Israel "IZ" Kamakawiwo`ole's Platinum selling hit "Over the Rainbow" OFFICAL video produced by Jon de Mello for The Mountain Apple Company • HAWAI`I and…

Dec. 24 2013 03:11 AM
Jill Hinckley from 78613

I found the topic interesting, but the presentation irritating. Why do the moderators interrupt each other and complete each other's sentences? Or in the background... "thinking...thinking...thinking..." or something like that. I was stuck in traffic or probably would have turned it off. Rescued by "Selected Shorts."
Have humans evolved to not have the attention span to listen to a person delivering a story without cutesy music and comments intertwined? I HOPE not!

Dec. 23 2013 10:21 AM
Bill Stevens from Redford, Micnigan

First;of all, altruism needs to be defined. I think it is sacrificing oneself for the good of another, or a group.

Darwin and other scientists that studied the issue looked for reasons for the sacrifice. They found that the sacrifices always involved the innate desire to pass on one's genes. Why a sacrifice increases the likelihood of one's genes being passed is sometimes is not easy to figure out.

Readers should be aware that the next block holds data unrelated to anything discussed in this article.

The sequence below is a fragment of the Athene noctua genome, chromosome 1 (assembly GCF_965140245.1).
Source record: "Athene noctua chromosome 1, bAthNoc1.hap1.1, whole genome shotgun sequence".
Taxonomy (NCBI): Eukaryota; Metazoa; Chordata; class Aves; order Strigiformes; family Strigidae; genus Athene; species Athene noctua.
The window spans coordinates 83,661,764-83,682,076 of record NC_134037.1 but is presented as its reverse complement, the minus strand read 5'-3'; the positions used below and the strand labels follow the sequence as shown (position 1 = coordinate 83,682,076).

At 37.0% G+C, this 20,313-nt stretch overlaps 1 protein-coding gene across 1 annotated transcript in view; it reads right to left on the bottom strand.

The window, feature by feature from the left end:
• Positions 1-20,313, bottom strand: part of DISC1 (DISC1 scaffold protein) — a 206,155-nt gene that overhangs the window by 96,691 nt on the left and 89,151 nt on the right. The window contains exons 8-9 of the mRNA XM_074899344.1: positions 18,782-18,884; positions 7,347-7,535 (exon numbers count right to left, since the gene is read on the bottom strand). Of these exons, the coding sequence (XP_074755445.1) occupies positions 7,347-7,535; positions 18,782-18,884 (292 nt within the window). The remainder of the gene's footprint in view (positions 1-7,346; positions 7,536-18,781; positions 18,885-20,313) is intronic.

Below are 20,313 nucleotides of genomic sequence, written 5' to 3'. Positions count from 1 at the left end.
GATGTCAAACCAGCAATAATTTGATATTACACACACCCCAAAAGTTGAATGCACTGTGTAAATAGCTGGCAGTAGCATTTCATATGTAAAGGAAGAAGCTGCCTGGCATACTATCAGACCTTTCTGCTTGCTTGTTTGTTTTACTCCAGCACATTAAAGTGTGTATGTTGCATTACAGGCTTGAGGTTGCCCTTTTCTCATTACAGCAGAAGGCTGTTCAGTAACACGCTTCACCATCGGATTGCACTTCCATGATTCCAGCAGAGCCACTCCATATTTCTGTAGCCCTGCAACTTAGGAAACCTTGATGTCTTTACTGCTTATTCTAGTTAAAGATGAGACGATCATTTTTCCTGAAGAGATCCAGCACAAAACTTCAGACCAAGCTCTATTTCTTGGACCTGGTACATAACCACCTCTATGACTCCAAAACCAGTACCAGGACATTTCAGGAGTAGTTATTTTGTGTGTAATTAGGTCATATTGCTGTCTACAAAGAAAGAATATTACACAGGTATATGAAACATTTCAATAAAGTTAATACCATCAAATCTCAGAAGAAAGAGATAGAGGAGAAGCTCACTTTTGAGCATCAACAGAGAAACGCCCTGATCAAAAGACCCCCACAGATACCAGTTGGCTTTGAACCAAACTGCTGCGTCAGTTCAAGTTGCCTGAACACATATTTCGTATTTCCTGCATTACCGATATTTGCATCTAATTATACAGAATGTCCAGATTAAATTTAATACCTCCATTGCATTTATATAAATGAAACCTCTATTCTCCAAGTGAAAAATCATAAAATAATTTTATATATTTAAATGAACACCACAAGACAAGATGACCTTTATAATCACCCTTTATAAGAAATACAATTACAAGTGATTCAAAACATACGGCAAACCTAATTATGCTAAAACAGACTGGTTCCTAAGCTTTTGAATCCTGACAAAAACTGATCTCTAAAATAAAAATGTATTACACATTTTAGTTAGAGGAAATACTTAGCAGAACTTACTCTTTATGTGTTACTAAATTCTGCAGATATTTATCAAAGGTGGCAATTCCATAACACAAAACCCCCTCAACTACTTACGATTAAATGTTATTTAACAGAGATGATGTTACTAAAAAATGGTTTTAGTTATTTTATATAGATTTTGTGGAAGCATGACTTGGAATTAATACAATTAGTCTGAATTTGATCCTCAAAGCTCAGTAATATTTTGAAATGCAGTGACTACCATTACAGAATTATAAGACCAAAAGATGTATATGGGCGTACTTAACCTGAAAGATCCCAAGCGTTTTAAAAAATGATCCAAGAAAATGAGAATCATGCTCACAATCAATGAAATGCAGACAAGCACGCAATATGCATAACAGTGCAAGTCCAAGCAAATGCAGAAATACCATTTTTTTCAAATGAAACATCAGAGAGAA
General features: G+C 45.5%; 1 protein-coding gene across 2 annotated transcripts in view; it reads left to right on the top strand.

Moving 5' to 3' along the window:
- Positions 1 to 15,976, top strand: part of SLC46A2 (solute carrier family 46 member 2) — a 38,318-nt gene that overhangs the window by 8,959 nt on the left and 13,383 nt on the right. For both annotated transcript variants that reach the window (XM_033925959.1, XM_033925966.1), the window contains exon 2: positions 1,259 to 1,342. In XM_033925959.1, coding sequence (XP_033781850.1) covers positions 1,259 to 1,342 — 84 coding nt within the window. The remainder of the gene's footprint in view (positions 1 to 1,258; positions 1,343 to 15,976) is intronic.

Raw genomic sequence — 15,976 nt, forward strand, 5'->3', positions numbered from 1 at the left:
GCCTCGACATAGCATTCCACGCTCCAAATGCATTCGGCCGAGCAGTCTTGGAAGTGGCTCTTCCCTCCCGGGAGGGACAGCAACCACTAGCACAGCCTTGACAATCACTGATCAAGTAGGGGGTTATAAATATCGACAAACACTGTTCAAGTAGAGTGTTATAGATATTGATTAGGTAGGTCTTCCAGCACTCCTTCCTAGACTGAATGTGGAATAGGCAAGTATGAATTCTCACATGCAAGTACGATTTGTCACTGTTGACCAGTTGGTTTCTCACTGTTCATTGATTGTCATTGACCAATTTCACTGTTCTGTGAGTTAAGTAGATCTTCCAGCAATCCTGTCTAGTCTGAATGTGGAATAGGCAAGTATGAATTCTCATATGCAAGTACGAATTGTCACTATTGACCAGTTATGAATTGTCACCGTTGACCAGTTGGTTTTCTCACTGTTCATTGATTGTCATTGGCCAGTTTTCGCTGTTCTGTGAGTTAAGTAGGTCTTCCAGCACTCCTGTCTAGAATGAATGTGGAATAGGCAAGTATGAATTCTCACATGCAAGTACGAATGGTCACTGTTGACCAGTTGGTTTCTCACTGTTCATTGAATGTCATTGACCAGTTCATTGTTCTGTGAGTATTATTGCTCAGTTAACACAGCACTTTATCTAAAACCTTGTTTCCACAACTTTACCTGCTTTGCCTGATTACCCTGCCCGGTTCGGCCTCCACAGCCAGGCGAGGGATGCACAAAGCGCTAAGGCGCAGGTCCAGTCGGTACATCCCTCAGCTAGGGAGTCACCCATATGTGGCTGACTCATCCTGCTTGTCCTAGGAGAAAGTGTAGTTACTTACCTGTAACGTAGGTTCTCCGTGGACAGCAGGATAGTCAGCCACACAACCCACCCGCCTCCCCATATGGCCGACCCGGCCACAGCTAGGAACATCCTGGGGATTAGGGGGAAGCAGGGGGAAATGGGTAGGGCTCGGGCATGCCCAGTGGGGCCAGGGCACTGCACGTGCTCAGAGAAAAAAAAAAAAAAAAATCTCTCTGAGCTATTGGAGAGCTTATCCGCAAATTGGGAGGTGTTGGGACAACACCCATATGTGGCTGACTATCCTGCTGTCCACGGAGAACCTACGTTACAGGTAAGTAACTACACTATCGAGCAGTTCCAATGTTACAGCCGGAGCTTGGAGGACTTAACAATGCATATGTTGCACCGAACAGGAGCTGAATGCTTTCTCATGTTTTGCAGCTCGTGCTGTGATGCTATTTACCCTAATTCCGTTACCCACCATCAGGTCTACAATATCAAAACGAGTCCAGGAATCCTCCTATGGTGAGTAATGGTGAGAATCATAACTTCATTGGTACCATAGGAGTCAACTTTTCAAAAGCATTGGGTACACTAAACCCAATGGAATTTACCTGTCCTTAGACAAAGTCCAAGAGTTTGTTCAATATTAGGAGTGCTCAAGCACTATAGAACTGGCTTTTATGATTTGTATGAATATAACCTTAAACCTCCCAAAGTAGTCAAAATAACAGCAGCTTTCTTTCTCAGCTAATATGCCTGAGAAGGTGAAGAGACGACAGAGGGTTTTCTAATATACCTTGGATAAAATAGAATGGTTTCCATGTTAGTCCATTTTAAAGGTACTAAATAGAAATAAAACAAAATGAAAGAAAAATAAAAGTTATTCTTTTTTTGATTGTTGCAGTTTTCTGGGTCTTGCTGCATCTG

The discussion has been limited to human altruism, but Darwin and those who followed investigated altruism among insects,among all species really. I like the book written by Lee Alan Dugitkin: "The Altruism Equation: "Seven Scientists Search for the Origins of Goodness," 8/21/2006. He gives the credit for the equation to (fn?) Hamilton. Dugatkin writes that among scientists and informed lay persons, the equation is referred to as "The Hamilton Equation.